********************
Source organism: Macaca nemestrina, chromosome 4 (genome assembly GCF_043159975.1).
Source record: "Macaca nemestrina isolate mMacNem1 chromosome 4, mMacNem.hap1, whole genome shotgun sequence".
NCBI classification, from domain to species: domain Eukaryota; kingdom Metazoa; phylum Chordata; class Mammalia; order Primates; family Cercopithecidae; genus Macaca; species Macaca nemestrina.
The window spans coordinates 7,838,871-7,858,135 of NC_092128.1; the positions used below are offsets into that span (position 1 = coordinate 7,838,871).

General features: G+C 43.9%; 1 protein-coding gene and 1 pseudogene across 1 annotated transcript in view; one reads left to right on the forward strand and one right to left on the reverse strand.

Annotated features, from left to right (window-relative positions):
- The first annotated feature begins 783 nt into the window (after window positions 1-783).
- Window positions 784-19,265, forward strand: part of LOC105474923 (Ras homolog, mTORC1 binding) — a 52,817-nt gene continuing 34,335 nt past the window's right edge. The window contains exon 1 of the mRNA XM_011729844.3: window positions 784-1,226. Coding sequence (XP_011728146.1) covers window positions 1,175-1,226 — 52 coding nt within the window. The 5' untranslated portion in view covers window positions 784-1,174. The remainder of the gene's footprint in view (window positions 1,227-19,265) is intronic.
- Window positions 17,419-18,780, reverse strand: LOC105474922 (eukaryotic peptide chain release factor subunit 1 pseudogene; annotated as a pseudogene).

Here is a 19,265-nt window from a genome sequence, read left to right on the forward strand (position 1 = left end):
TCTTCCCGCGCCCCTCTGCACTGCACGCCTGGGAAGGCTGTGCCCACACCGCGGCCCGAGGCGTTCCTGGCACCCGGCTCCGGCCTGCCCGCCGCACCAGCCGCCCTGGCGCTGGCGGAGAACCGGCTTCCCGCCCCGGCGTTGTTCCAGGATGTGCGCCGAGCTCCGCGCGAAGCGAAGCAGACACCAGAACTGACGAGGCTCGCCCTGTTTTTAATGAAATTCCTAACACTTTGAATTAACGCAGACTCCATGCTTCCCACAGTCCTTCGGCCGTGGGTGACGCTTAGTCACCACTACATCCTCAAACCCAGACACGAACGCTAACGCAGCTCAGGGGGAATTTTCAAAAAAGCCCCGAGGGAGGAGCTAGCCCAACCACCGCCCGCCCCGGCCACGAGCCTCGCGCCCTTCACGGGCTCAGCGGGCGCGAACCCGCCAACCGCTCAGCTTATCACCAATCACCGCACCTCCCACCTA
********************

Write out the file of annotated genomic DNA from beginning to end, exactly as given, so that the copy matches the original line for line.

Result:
Source organism: Macaca nemestrina, chromosome 4 (genome assembly GCF_043159975.1).
Source record: "Macaca nemestrina isolate mMacNem1 chromosome 4, mMacNem.hap1, whole genome shotgun sequence".
NCBI classification, from domain to species: domain Eukaryota; kingdom Metazoa; phylum Chordata; class Mammalia; order Primates; family Cercopithecidae; genus Macaca; species Macaca nemestrina.
The window spans coordinates 7,838,871-7,858,135 of NC_092128.1; the positions used below are offsets into that span (position 1 = coordinate 7,838,871).

General features: G+C 43.9%; 1 protein-coding gene and 1 pseudogene across 1 annotated transcript in view; one reads left to right on the forward strand and one right to left on the reverse strand.

Annotated features, from left to right (window-relative positions):
- The first annotated feature begins 783 nt into the window (after window positions 1-783).
- Window positions 784-19,265, forward strand: part of LOC105474923 (Ras homolog, mTORC1 binding) — a 52,817-nt gene continuing 34,335 nt past the window's right edge. The window contains exon 1 of the mRNA XM_011729844.3: window positions 784-1,226. Coding sequence (XP_011728146.1) covers window positions 1,175-1,226 — 52 coding nt within the window. The 5' untranslated portion in view covers window positions 784-1,174. The remainder of the gene's footprint in view (window positions 1,227-19,265) is intronic.
- Window positions 17,419-18,780, reverse strand: LOC105474922 (eukaryotic peptide chain release factor subunit 1 pseudogene; annotated as a pseudogene).

Here is a 19,265-nt window from a genome sequence, read left to right on the forward strand (position 1 = left end):
TCTTCCCGCGCCCCTCTGCACTGCACGCCTGGGAAGGCTGTGCCCACACCGCGGCCCGAGGCGTTCCTGGCACCCGGCTCCGGCCTGCCCGCCGCACCAGCCGCCCTGGCGCTGGCGGAGAACCGGCTTCCCGCCCCGGCGTTGTTCCAGGATGTGCGCCGAGCTCCGCGCGAAGCGAAGCAGACACCAGAACTGACGAGGCTCGCCCTGTTTTTAATGAAATTCCTAACACTTTGAATTAACGCAGACTCCATGCTTCCCACAGTCCTTCGGCCGTGGGTGACGCTTAGTCACCACTACATCCTCAAACCCAGACACGAACGCTAACGCAGCTCAGGGGGAATTTTCAAAAAAGCCCCGAGGGAGGAGCTAGCCCAACCACCGCCCGCCCCGGCCACGAGCCTCGCGCCCTTCACGGGCTCAGCGGGCGCGAACCCGCCAACCGCTCAGCTTATCACCAATCACCGCACCTCCCACCTA